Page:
An important trend for the Ortlieb company is sustainability which stretches from their brand philosophy and into all facets including manufacture and recycling. Traditionally PVC has been used in Ortlieb bags, it lends the bags a lot of positive traits such as durability and waterproofing but the recycling is problematic because PVC can release pasticisers into ground water or toxic dioxins when burnt. Across the entire Ortlieb range, the materials are being shifted to materials which can be recycled or are degradable. The Back-Roller Black’n White is completely PVC free and utilises polyurethane coated canvas.
Setting up the Pannier bags
Out of the box, the Back-Rollers are straight forward to setup, I only referred to the instructions to setup the shoulder strap properly. The shoulder strap functions both as a shoulder carry strap and as part of the bags fastening – it secures the ‘flaps’ to ensure that the panniers remain closed and protected from water. For casual trips about town you can leave the straps off and just use the hand-carry strap.
I was impressed by how fast I was able to get both the bags properly setup on the racks. Each pannier has the QL2.1 (Quick Lock) system and by hand you can simply adjust the position of the rack mounts. The aim to set up the mounting clips so that the bag can’t slide about. You also want to ensure that the bags are far enough back so you don’t hit them with your foot while pedalling. On the rear of each bag (neat the bottom) is an adjustable mounting ‘latch’ which helps to keep the bags into place and prevents them from swinging. The end result is a stable and reliable mount and in my case it was setup, adjusted and completed in less than 90 seconds.
The QL2.1 mounting system will suit racks with tubes up to 16mm in diameter. Small inserts for the clips give you an exact fit for racks with 8, 10 and 12mm diameter tubing.
For every day use there no complicated steps to follow, you just set the bags down into place on the rack and Quick Lock does the rest, or pull the bag up and it releases. This ease-of-use meant I immediately put the bags into action and you could see me cycling about town transporting power-tools or piles of books which were securely stowed inside the back-rollers.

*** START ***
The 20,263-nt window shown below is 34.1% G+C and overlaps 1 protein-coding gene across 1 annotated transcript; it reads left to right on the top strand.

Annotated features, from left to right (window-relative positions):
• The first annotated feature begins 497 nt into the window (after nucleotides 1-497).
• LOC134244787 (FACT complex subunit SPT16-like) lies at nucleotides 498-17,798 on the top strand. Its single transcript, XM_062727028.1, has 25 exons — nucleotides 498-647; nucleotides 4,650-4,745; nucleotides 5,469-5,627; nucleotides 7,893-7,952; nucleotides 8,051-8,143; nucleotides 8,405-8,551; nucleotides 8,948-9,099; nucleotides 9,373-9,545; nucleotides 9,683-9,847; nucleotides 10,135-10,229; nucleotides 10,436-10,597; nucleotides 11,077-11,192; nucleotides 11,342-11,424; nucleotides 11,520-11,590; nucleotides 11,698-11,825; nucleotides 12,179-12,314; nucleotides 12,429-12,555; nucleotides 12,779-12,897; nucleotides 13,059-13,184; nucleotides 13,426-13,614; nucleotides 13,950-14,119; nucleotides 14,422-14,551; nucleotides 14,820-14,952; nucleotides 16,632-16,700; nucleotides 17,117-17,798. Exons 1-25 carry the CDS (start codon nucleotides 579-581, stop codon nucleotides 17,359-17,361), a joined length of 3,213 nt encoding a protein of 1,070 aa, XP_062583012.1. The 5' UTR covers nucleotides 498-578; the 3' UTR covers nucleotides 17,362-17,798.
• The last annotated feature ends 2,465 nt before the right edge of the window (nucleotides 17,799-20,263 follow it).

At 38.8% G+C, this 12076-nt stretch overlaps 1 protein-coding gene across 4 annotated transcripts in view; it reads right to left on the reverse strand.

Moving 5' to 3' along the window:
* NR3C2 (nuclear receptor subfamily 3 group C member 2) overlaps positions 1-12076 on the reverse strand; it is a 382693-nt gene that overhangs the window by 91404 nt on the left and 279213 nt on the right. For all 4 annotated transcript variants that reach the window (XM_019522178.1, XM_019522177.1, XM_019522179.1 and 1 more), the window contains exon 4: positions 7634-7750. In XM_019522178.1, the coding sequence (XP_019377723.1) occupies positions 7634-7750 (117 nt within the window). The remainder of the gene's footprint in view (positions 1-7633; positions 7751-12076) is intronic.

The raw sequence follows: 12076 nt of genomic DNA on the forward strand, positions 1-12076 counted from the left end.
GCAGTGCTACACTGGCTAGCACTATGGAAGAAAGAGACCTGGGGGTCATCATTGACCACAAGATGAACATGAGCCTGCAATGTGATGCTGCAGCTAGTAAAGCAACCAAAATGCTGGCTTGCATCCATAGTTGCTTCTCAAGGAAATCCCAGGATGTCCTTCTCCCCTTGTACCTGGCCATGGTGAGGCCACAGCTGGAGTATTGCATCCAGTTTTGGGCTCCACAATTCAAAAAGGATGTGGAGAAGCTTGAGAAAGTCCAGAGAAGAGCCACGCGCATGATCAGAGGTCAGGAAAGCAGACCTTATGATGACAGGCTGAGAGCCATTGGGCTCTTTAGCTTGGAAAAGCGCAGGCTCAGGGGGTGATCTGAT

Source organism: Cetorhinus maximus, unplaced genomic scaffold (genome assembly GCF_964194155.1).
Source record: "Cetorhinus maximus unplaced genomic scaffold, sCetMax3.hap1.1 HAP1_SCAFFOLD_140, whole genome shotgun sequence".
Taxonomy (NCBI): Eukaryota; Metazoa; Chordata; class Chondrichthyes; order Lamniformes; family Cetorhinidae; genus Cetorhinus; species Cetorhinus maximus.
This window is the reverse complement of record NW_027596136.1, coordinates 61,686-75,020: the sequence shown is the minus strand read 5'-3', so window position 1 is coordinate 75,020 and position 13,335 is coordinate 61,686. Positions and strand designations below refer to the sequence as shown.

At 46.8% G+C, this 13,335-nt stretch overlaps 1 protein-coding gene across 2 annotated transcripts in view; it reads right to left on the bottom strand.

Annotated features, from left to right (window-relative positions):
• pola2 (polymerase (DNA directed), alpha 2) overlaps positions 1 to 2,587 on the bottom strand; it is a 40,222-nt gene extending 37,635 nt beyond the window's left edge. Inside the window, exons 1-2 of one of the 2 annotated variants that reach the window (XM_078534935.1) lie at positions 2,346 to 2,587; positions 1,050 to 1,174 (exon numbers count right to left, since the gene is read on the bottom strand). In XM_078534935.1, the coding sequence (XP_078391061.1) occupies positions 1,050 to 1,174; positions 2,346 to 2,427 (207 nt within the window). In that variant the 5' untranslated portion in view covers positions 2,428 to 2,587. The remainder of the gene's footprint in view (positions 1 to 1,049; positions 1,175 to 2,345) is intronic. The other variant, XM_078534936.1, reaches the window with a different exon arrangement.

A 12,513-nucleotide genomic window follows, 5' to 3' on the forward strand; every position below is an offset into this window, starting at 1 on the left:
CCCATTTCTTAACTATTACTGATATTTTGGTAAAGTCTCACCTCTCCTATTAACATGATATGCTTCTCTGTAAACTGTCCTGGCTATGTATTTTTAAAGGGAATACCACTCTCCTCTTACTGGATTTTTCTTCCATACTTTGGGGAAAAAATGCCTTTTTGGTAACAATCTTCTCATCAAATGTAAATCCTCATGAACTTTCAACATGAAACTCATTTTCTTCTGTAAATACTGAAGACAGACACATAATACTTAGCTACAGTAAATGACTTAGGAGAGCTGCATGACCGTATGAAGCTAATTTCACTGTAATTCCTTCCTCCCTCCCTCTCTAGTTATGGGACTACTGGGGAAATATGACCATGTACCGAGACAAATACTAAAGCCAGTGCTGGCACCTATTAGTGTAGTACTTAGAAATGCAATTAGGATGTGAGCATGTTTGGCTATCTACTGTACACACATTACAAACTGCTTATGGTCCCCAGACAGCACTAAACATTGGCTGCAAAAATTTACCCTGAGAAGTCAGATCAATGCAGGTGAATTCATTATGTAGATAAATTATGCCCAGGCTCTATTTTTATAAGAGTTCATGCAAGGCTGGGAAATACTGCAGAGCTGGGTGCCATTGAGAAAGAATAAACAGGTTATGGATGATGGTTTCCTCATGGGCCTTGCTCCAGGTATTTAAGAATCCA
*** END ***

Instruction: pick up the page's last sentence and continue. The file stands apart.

Travelling with Panniers
The big trip by train and bike was looming and after years of experience, whittling the luggage down to the necessities was routine. The bags were comfortably full with clothes, shoes and toiletries and the extra weight noticeable. If you have a big stand and heavier pannier bags there will be a limit to how much weight can be supported. I don’t use a bike stand though it means taking care when leaning the bike to making sure it won’t topple.
The trickiest part of travelling was lifting the bikes with loaded panniers onto and off the trains. I could have taken the panniers off but when a lot of other passengers are also trying to get on or off, it is simpler to leave the bags and do it in one swoop. The train trip from Frankfurt to the bottom of Germany requires three different trains so there was some lifting and shuffling involved. Inside the train I simply parked the bike in the reserved spot and took all my bags with me to my seat.